Analysis: Greece hopeful, but any debt relief likely to be symbolic

Tue Jan 14, 2014 9:55am EST
 
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By Jan Strupczewski

BRUSSELS (Reuters) - Greece expects the euro zone to provide some debt relief to Athens later this year but the impact on its vast liabilities will be little more than symbolic.

The magic bullet for Greece would be the writing-off of some portion of the 240 billion euros in loans it has received from the euro zone since 2010. But Athens is adamant it does not want that and the euro zone is not willing to provide it.

Instead, what Greek officials seek is some combination of at least three measures: a further lowering of interest rates on existing loans, an extension of the maturities and pay-back schedule, and some relief on financing EU structural funds.

"We don't want and we're not asking for a haircut," Greek Finance Minister Yannis Stournaras said last week.

"A reduction in the interest rates and a pushing back of the amortization schedule is more effective from the point of view of the financial markets."

The critical moment to start discussing what relief can be given to Athens will come in late April, when EU statistics agency Eurostat will issue its assessment of whether Greece has achieved a budget surplus before debt-servicing costs.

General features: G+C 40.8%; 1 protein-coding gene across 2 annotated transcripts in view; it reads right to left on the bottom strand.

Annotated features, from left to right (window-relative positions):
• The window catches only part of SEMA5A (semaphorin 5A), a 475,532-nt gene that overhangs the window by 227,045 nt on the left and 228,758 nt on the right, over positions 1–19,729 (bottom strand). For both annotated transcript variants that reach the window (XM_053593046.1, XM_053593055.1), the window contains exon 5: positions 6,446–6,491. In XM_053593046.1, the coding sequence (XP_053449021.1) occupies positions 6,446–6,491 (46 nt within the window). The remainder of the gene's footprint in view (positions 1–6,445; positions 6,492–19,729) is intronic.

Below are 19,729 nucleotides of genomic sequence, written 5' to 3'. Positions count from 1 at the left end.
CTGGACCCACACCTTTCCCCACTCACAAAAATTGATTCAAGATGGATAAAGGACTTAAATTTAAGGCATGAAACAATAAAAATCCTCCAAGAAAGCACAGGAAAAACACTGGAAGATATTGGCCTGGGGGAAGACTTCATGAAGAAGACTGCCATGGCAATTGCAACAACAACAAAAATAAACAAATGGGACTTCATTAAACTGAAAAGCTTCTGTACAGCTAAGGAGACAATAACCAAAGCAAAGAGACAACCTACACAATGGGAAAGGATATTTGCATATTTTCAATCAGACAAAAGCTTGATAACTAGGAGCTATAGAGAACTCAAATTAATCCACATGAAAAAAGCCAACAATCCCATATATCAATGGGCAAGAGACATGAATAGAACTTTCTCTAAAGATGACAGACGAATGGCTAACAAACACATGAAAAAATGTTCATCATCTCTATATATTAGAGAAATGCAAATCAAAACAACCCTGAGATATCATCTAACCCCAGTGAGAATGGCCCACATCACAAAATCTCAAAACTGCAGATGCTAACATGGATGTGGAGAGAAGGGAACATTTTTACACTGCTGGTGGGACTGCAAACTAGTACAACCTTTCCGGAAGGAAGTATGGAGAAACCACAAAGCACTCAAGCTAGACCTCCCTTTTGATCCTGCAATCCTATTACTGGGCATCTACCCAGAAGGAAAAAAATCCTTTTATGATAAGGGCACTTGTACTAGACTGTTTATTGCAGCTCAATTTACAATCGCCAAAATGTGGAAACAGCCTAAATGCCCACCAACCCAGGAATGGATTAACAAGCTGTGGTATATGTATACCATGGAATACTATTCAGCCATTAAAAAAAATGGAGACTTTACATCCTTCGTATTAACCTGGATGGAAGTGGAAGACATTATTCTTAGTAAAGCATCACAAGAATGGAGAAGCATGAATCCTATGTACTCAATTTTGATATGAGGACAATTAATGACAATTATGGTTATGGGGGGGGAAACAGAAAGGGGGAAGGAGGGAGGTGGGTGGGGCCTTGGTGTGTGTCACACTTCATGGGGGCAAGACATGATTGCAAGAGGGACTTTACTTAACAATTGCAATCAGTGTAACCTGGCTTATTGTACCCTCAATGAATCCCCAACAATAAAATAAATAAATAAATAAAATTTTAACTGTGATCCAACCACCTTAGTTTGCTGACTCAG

Athens said on Tuesday it posted a central government primary budget surplus of 700 million euros ($956 million) last year and expects a larger surplus excluding debt payments in 2014.

In November 2012, euro zone finance ministers agreed that if Greece managed to deliver a primary surplus, they would examine ways of easing the debt burden. Athens expects that to be honored.   Continued...

 
Greece's Finance Minister Yannis Stournaras looks on during a presentation by the Organisation for Economic Co-operation and Development (OECD) of a report about Greece's economy in Athens November 27, 2013. REUTERS/Yorgos Karahalis